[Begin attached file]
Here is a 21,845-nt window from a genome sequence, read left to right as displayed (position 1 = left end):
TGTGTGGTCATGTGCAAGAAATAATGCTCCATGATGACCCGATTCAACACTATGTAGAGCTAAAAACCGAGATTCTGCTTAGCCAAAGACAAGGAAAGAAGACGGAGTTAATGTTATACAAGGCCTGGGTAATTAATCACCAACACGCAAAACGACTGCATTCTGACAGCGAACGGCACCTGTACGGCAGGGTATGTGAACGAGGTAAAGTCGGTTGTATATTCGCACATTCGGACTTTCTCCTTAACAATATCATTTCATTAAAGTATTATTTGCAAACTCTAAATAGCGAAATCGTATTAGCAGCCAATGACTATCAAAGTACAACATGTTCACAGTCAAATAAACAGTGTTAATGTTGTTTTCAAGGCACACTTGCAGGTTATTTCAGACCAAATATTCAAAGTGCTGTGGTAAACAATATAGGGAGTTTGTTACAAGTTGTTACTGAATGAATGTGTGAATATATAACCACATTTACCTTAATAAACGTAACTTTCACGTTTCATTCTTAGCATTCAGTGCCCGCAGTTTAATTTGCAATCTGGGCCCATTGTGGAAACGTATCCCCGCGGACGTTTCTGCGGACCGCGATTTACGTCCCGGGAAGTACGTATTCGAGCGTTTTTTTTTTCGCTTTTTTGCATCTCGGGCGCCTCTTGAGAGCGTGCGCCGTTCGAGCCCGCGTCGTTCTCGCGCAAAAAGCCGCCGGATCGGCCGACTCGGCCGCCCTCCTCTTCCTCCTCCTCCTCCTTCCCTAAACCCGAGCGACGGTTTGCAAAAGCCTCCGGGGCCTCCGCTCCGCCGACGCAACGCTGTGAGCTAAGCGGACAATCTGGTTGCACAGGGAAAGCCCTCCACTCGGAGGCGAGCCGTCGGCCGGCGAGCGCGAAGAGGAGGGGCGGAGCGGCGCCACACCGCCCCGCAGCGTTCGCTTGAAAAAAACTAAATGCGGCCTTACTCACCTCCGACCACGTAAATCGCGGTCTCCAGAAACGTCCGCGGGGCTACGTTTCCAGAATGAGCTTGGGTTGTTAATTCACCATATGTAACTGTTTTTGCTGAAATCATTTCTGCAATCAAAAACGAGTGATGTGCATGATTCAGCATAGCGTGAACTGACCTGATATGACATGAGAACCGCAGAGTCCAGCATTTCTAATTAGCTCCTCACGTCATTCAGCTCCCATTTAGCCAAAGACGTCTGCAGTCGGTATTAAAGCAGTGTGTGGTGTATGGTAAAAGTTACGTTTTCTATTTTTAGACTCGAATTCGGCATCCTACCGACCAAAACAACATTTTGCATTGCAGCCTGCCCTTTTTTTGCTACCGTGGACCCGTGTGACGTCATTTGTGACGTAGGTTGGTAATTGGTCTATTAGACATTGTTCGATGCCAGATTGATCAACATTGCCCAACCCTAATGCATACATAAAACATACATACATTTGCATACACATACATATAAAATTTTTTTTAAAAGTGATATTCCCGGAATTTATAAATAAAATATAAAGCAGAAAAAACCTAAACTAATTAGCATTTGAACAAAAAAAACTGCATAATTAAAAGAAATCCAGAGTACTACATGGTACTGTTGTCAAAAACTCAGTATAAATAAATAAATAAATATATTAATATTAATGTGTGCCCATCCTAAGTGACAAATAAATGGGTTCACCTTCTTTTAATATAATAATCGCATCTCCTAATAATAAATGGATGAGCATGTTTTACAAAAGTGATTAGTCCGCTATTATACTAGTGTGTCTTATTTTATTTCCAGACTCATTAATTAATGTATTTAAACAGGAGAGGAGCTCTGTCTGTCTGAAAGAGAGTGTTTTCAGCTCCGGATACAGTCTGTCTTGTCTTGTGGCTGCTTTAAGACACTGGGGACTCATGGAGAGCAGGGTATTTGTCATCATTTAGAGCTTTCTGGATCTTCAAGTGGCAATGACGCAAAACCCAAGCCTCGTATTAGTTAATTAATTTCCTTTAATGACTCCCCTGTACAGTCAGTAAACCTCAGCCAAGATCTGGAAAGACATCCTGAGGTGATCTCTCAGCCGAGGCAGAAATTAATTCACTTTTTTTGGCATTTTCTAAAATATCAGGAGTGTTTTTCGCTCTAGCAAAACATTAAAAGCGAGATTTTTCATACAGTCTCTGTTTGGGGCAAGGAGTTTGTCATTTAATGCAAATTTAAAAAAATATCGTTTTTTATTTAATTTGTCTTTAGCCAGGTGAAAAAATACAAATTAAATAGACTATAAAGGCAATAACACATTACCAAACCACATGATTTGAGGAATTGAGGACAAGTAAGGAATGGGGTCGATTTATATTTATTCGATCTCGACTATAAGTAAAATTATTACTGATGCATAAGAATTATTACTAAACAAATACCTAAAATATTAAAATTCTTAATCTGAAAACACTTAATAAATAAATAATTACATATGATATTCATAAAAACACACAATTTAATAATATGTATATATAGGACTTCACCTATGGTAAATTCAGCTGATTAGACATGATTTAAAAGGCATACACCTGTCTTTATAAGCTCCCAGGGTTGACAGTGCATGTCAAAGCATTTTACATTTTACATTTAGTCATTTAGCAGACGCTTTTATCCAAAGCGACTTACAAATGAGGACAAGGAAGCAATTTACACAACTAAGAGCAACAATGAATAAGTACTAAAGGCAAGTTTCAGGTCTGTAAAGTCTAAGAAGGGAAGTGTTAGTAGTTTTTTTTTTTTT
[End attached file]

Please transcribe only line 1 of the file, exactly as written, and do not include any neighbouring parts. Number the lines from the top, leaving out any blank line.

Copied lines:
Here is a 21,845-nt window from a genome sequence, read left to right as displayed (position 1 = left end):